I would just ask Verizon and BellSouth if the NSA is in posession of information about their customers' phone calls. I think that would be harder to duck.

Posted by: sc on May 17, 2006 at 11:08 AM | PERMALINK

We now have our answer: on May 5th, Bush signed an Executive Order overriding Sarbannes-Oxley and all existing SEC regulations, allowing telecommunications providers to tell deliberate lies with no legal consequences.


Posted by: Cranky Observer on May 17, 2006 at 12:14 PM | PERMALINK

to follow-up what Cranky said, this is the power Bush just gave to Negroponte:

    With respect to matters concerning the national security of the United States, no duty or liability under paragraph (2) of this subsection shall be imposed upon any person acting in cooperation with the head of any Federal department or agency responsible for such matters if such act in cooperation with such head of a department or agency was done upon the specific, written directive of the head of such department or agency pursuant to Presidential authority to issue such directives. Each directive issued under this paragraph shall set forth the specific facts and circumstances with respect to which the provisions of this paragraph are to be invoked. Each such directive shall, unless renewed in writing, expire one year after the date of issuance.

Securities Exchange Act of 1934, sec 13(b)(3)(a)

note that this power was already available to the President. he has just delegated it to the Director of National Intelligence. we don't know what the DNI did with that power, or if Bush has delegated that power to anyone else.

regardless, it's pretty clear that we don't have to believe the telco's on anything related to National Security , any longer.

Posted by: cleek on May 17, 2006 at 12:19 PM | PERMALINK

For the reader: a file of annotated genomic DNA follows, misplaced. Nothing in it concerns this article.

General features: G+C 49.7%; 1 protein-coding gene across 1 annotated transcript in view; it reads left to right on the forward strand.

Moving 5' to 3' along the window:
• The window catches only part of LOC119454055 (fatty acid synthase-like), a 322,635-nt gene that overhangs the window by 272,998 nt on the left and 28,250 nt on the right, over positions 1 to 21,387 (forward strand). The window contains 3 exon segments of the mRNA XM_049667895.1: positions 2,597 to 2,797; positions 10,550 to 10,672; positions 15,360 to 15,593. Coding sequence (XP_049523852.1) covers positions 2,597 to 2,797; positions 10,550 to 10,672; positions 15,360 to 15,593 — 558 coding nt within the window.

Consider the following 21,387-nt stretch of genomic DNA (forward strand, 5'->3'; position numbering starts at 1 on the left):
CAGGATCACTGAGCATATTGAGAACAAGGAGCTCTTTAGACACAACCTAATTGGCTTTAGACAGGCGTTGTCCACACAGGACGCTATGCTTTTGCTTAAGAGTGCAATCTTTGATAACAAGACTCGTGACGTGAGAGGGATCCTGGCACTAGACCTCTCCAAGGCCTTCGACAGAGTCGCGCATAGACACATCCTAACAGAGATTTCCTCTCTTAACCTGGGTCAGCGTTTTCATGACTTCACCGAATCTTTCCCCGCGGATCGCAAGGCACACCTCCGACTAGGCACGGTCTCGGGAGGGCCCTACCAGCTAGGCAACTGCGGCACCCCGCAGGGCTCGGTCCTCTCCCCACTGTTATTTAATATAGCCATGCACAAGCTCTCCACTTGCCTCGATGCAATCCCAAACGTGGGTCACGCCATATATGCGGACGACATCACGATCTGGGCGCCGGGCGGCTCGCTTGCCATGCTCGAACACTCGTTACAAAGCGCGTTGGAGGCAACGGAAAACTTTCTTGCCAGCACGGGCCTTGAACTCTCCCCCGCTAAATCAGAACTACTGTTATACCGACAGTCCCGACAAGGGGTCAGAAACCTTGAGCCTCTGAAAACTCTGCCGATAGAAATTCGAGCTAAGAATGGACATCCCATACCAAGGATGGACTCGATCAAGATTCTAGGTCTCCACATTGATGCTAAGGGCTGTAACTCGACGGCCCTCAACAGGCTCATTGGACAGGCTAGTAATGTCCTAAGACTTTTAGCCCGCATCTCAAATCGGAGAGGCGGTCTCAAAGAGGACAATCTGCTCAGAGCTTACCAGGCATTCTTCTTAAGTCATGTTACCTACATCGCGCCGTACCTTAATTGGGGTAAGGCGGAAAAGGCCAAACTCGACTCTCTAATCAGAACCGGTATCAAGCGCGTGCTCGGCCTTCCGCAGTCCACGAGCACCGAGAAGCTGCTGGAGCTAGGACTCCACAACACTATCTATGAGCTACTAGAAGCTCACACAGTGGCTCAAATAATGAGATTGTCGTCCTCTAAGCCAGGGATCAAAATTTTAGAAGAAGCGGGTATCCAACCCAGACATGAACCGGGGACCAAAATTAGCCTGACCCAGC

I called yesterday to cancel a planned install of Verizon's TV-over-Fiber. When asked why, I said because of the NSA/call record thing. In his response, the call center person said 'we had to', 'it's classified,' 'all the phone companies will have to do it'.

I think it's an interesting data-point.

Posted by: Rich Salz on May 17, 2006 at 1:11 PM | PERMALINK

Text of the email AT&T sent me. The don't deny turning over information, but do deny they did so without "legal authorization." My follow up email asking them to clarify what that meant has so far gone unanswered:

Thank you for your recent email.

We understand your concern and want to stress that we vigorously protect our customers' privacy.

There has been a lot of speculation in the news media. The fact is, AT&T does not allow wiretapping without a court order nor has it otherwise given customer information to law enforcement authorities or government agencies without legal authorization.

We have an obligation to assist law enforcement and other government agencies responsible for protecting the public welfare, whether it be an individual or the security interests of the entire nation.

We prize the trust our customers place in us. If and when AT&T is asked by government agencies for help, we do so strictly within the law and under the most stringent conditions.
Beyond that, we can't comment on matters of national security. This is a national security issue and needs to be addressed on a national level.

We do appreciate hearing from you and we value your business.

Thank you for choosing the new AT&T - the culmination of AT&T's passion to invent and SBC's drive to deliver. We appreciate your business and continued loyalty. Check out the new AT&T at www.att.com.

For additional information, click on the links below, or cut and paste the links into your browser (see safety note below):